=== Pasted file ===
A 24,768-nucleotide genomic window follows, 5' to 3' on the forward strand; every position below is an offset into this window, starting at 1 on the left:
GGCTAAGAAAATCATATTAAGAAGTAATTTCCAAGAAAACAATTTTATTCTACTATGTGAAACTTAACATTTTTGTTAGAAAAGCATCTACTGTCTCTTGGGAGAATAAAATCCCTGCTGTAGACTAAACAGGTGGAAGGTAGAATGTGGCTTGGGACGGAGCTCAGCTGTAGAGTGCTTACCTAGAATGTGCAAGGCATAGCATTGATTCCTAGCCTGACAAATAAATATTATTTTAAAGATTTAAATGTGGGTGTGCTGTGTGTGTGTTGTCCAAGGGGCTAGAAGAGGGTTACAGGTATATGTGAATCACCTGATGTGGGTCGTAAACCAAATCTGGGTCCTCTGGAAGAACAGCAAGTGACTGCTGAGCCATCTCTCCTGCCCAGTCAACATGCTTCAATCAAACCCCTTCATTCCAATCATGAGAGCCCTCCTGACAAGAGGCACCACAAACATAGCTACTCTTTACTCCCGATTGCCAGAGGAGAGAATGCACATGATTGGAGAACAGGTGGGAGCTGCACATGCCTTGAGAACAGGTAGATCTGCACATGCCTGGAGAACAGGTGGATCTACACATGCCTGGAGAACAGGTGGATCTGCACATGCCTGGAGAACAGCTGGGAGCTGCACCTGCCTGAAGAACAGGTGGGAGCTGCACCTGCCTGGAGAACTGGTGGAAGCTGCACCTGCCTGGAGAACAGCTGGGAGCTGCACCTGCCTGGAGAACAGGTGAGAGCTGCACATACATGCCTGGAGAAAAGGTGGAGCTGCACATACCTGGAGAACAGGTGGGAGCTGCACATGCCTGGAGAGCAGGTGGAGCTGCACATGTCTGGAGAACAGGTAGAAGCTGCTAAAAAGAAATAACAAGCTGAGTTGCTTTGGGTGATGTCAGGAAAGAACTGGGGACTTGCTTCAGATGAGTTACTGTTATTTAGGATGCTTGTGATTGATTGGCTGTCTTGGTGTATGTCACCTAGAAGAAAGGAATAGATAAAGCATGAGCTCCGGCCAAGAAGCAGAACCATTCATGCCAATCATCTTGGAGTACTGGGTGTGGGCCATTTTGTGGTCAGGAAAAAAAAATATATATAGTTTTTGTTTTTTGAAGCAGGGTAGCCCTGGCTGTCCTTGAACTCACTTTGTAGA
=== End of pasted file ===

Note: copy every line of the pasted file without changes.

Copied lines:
A 24,768-nucleotide genomic window follows, 5' to 3' on the forward strand; every position below is an offset into this window, starting at 1 on the left:
GGCTAAGAAAATCATATTAAGAAGTAATTTCCAAGAAAACAATTTTATTCTACTATGTGAAACTTAACATTTTTGTTAGAAAAGCATCTACTGTCTCTTGGGAGAATAAAATCCCTGCTGTAGACTAAACAGGTGGAAGGTAGAATGTGGCTTGGGACGGAGCTCAGCTGTAGAGTGCTTACCTAGAATGTGCAAGGCATAGCATTGATTCCTAGCCTGACAAATAAATATTATTTTAAAGATTTAAATGTGGGTGTGCTGTGTGTGTGTTGTCCAAGGGGCTAGAAGAGGGTTACAGGTATATGTGAATCACCTGATGTGGGTCGTAAACCAAATCTGGGTCCTCTGGAAGAACAGCAAGTGACTGCTGAGCCATCTCTCCTGCCCAGTCAACATGCTTCAATCAAACCCCTTCATTCCAATCATGAGAGCCCTCCTGACAAGAGGCACCACAAACATAGCTACTCTTTACTCCCGATTGCCAGAGGAGAGAATGCACATGATTGGAGAACAGGTGGGAGCTGCACATGCCTTGAGAACAGGTAGATCTGCACATGCCTGGAGAACAGGTGGATCTACACATGCCTGGAGAACAGGTGGATCTGCACATGCCTGGAGAACAGCTGGGAGCTGCACCTGCCTGAAGAACAGGTGGGAGCTGCACCTGCCTGGAGAACTGGTGGAAGCTGCACCTGCCTGGAGAACAGCTGGGAGCTGCACCTGCCTGGAGAACAGGTGAGAGCTGCACATACATGCCTGGAGAAAAGGTGGAGCTGCACATACCTGGAGAACAGGTGGGAGCTGCACATGCCTGGAGAGCAGGTGGAGCTGCACATGTCTGGAGAACAGGTAGAAGCTGCTAAAAAGAAATAACAAGCTGAGTTGCTTTGGGTGATGTCAGGAAAGAACTGGGGACTTGCTTCAGATGAGTTACTGTTATTTAGGATGCTTGTGATTGATTGGCTGTCTTGGTGTATGTCACCTAGAAGAAAGGAATAGATAAAGCATGAGCTCCGGCCAAGAAGCAGAACCATTCATGCCAATCATCTTGGAGTACTGGGTGTGGGCCATTTTGTGGTCAGGAAAAAAAAATATATATAGTTTTTGTTTTTTGAAGCAGGGTAGCCCTGGCTGTCCTTGAACTCACTTTGTAGA